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What Led To The Invention Of The Phonograph?

989 words - 4 pages

During the second industrial revolution in the late 1800's, mass production and manufacturing of goods began to rapidly expand. With these changes also came a change in fuel sources, which began moving towards more modern forms such as petroleum and electricity. With theses changes in production and power came new possibilities and ideas. Many great thinkers became invested technological advancement by leveraging the changes that came with the second industrial revolution. Thomas Edison came to be one of America's greatest inventors during this time. While working on a way to record telegraph messages using paper indentations, Thomas Edison came up with the idea that conversation held over ...view middle of the document...

” Edison was surprised that the machine worked on the first try: "I was never so taken aback in my life--I was always afraid of things that worked the first time."

Edison's phonograph functions by collecting sound using a horn. The sound collected is transferred to a diaphragm. The diaphragm is then connected to a stylus which has an embossing point on the end. Early versions of the phonograph used tinfoil or wax wrapped around a cylindrical drum. When the drum is turned using a hand crank, the diaphragm captures vibrations from the sound being fed to it, which in turn vibrates the stylus. The stylus makes an indentation on the drum upon contact. Turning the crank in reverse will allow the user to play back what has been recorded. The indentations in the drum send vibrations back up the stylus, which are in turn amplified by the diaphragm and the horn.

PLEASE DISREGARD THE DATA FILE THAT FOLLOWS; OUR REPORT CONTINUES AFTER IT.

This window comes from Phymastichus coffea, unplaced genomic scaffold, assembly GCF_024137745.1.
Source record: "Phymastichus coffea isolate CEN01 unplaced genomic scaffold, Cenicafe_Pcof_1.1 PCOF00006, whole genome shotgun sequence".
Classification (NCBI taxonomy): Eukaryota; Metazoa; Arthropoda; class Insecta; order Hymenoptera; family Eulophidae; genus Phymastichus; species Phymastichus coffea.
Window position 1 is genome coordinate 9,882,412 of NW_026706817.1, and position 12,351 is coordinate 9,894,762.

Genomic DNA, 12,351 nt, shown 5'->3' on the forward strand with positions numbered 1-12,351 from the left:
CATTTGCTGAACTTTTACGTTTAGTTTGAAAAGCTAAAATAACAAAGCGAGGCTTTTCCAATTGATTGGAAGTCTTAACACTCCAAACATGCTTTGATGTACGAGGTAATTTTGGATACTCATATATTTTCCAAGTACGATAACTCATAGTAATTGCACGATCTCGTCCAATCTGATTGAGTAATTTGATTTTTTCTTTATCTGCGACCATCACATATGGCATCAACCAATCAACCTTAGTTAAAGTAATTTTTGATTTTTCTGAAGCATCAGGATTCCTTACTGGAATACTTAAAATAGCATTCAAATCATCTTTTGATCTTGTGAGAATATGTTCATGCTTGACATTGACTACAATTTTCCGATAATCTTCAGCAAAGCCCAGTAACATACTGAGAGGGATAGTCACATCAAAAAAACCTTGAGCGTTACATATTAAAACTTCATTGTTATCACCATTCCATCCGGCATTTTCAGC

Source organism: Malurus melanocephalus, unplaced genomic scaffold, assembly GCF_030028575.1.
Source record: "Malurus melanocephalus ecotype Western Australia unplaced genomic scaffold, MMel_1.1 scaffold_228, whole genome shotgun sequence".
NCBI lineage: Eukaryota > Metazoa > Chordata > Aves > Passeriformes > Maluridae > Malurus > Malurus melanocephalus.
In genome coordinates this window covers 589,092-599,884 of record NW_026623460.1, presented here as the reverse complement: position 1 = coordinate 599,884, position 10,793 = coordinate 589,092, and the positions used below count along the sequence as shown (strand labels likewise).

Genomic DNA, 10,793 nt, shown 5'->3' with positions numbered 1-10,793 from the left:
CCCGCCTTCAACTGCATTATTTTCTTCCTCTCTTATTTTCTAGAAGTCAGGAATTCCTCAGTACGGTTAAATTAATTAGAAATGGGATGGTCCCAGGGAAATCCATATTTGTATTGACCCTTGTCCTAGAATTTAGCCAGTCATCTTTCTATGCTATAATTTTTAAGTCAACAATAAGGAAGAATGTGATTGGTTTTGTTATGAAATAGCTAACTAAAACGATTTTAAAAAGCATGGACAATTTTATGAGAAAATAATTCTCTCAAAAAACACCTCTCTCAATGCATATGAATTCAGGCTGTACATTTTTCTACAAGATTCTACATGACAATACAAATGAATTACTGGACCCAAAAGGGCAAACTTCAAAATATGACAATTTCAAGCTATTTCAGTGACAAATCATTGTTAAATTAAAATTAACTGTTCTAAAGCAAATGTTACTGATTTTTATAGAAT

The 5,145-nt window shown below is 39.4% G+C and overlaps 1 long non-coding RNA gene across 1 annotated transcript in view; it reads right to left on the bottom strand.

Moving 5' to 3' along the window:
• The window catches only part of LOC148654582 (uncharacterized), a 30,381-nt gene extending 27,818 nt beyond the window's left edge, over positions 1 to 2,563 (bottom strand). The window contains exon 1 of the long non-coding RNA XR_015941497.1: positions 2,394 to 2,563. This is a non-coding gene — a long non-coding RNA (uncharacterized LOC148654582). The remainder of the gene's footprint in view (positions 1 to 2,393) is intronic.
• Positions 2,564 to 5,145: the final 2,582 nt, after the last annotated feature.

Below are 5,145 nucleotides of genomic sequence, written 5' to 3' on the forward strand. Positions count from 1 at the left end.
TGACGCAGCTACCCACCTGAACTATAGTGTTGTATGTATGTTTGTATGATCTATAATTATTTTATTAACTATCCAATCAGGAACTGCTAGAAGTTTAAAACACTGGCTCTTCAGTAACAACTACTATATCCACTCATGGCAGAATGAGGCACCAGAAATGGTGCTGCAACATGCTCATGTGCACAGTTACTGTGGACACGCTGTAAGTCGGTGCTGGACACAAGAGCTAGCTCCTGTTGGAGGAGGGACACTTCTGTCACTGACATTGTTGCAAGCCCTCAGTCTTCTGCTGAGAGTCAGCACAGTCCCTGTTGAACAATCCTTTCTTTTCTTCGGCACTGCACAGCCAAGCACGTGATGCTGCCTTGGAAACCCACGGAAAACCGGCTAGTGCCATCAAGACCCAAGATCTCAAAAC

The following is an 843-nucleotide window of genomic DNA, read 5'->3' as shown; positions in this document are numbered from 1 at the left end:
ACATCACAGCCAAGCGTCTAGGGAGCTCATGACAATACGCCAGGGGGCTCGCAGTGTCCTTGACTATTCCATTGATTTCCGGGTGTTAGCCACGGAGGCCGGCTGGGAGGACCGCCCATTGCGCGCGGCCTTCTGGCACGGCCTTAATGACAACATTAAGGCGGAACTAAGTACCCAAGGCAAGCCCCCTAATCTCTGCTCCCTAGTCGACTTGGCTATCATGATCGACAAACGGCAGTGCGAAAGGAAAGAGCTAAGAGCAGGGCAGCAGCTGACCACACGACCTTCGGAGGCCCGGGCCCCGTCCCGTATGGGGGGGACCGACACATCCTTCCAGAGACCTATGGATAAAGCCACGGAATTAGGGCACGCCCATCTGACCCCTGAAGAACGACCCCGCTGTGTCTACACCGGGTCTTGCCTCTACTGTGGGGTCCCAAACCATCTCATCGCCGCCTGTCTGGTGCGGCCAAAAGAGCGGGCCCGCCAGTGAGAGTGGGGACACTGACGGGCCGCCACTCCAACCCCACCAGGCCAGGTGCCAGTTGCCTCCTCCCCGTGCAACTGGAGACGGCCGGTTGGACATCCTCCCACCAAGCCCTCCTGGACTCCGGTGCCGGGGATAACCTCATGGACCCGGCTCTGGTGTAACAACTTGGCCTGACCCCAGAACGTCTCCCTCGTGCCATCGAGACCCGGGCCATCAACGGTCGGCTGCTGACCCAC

Edison's phonograph came to light during what we know as the second industrial revolution. From the November 21, 1877, the day which Edison unveiled the phonograph to the public, Edison's phonograph would leave a lasting impact on the music, entertainment, and communication industries. He would also start The Edison Speaking Phonograph Company on January 24, 1878. This would be the beginning of a brand new industry of recording arts. Many forms of recorded media began experiencing certain degrees of success. For example, in 1922, President Harding used a phonograph to record himself making a speech. Recordings of voice and speeches remained popular, but music had become the best selling category of phonograph records by 1890.

From 1870 to 1890, a period during the second industrial revolution known as the Gilded Age, there was an enlarging gap between the rich and the poor. However, with the phonograph, people of a variety of social and financial status' were able to experience musical performances and speech privately in their own home for the first time. Unlike leaving your home and paying to...

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